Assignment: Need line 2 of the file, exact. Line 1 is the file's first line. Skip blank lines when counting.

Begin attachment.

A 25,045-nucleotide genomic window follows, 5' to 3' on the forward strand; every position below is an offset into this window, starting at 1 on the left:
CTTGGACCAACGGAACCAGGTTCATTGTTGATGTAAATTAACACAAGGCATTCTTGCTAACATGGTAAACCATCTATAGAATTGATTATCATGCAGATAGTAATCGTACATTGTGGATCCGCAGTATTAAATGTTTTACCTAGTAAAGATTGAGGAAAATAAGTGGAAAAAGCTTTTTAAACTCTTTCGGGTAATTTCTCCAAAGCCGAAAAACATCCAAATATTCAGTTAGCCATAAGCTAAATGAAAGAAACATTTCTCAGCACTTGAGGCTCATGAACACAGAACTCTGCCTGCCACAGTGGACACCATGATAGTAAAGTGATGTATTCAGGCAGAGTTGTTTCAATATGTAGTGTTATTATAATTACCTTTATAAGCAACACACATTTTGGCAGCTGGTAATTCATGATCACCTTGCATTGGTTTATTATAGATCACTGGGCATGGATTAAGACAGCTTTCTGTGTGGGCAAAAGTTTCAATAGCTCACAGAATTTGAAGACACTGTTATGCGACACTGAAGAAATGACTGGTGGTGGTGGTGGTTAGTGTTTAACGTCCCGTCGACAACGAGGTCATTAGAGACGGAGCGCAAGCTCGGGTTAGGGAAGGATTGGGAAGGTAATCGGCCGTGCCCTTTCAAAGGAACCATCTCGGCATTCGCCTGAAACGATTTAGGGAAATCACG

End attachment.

CTTGGACCAACGGAACCAGGTTCATTGTTGATGTAAATTAACACAAGGCATTCTTGCTAACATGGTAAACCATCTATAGAATTGATTATCATGCAGATAGTAATCGTACATTGTGGATCCGCAGTATTAAATGTTTTACCTAGTAAAGATTGAGGAAAATAAGTGGAAAAAGCTTTTTAAACTCTTTCGGGTAATTTCTCCAAAGCCGAAAAACATCCAAATATTCAGTTAGCCATAAGCTAAATGAAAGAAACATTTCTCAGCACTTGAGGCTCATGAACACAGAACTCTGCCTGCCACAGTGGACACCATGATAGTAAAGTGATGTATTCAGGCAGAGTTGTTTCAATATGTAGTGTTATTATAATTACCTTTATAAGCAACACACATTTTGGCAGCTGGTAATTCATGATCACCTTGCATTGGTTTATTATAGATCACTGGGCATGGATTAAGACAGCTTTCTGTGTGGGCAAAAGTTTCAATAGCTCACAGAATTTGAAGACACTGTTATGCGACACTGAAGAAATGACTGGTGGTGGTGGTGGTTAGTGTTTAACGTCCCGTCGACAACGAGGTCATTAGAGACGGAGCGCAAGCTCGGGTTAGGGAAGGATTGGGAAGGTAATCGGCCGTGCCCTTTCAAAGGAACCATCTCGGCATTCGCCTGAAACGATTTAGGGAAATCACG